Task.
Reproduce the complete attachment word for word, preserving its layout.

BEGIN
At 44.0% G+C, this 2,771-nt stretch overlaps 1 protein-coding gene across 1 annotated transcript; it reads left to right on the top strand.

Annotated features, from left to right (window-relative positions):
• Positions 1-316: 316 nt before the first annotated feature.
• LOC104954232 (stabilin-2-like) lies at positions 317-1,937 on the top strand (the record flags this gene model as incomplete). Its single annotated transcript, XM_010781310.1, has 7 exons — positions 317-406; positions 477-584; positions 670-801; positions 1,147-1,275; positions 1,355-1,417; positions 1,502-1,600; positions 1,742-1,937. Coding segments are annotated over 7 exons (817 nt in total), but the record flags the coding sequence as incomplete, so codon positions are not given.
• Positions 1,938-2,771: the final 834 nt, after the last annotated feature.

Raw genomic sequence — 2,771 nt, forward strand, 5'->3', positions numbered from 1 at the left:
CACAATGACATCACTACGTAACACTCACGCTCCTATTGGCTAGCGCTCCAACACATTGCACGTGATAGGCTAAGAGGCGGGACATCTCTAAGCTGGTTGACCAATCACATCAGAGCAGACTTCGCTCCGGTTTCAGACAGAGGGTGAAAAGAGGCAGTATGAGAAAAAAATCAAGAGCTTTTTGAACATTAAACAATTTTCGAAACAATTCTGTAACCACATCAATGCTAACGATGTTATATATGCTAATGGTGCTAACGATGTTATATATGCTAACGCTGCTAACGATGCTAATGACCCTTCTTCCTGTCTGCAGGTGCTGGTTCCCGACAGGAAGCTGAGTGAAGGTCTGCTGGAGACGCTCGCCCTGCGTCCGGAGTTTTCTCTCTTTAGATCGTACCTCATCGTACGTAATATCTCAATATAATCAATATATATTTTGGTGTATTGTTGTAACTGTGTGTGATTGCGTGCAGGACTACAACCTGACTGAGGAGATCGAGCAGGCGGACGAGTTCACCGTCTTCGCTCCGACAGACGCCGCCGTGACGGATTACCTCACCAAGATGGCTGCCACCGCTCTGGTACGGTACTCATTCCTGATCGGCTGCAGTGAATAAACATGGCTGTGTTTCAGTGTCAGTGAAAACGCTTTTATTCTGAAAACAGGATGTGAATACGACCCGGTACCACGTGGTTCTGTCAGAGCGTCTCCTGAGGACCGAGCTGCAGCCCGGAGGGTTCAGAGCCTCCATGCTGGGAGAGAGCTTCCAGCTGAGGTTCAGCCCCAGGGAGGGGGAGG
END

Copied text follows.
At 44.0% G+C, this 2,771-nt stretch overlaps 1 protein-coding gene across 1 annotated transcript; it reads left to right on the top strand.

Annotated features, from left to right (window-relative positions):
• Positions 1-316: 316 nt before the first annotated feature.
• LOC104954232 (stabilin-2-like) lies at positions 317-1,937 on the top strand (the record flags this gene model as incomplete). Its single annotated transcript, XM_010781310.1, has 7 exons — positions 317-406; positions 477-584; positions 670-801; positions 1,147-1,275; positions 1,355-1,417; positions 1,502-1,600; positions 1,742-1,937. Coding segments are annotated over 7 exons (817 nt in total), but the record flags the coding sequence as incomplete, so codon positions are not given.
• Positions 1,938-2,771: the final 834 nt, after the last annotated feature.

Raw genomic sequence — 2,771 nt, forward strand, 5'->3', positions numbered from 1 at the left:
CACAATGACATCACTACGTAACACTCACGCTCCTATTGGCTAGCGCTCCAACACATTGCACGTGATAGGCTAAGAGGCGGGACATCTCTAAGCTGGTTGACCAATCACATCAGAGCAGACTTCGCTCCGGTTTCAGACAGAGGGTGAAAAGAGGCAGTATGAGAAAAAAATCAAGAGCTTTTTGAACATTAAACAATTTTCGAAACAATTCTGTAACCACATCAATGCTAACGATGTTATATATGCTAATGGTGCTAACGATGTTATATATGCTAACGCTGCTAACGATGCTAATGACCCTTCTTCCTGTCTGCAGGTGCTGGTTCCCGACAGGAAGCTGAGTGAAGGTCTGCTGGAGACGCTCGCCCTGCGTCCGGAGTTTTCTCTCTTTAGATCGTACCTCATCGTACGTAATATCTCAATATAATCAATATATATTTTGGTGTATTGTTGTAACTGTGTGTGATTGCGTGCAGGACTACAACCTGACTGAGGAGATCGAGCAGGCGGACGAGTTCACCGTCTTCGCTCCGACAGACGCCGCCGTGACGGATTACCTCACCAAGATGGCTGCCACCGCTCTGGTACGGTACTCATTCCTGATCGGCTGCAGTGAATAAACATGGCTGTGTTTCAGTGTCAGTGAAAACGCTTTTATTCTGAAAACAGGATGTGAATACGACCCGGTACCACGTGGTTCTGTCAGAGCGTCTCCTGAGGACCGAGCTGCAGCCCGGAGGGTTCAGAGCCTCCATGCTGGGAGAGAGCTTCCAGCTGAGGTTCAGCCCCAGGGAGGGGGAGG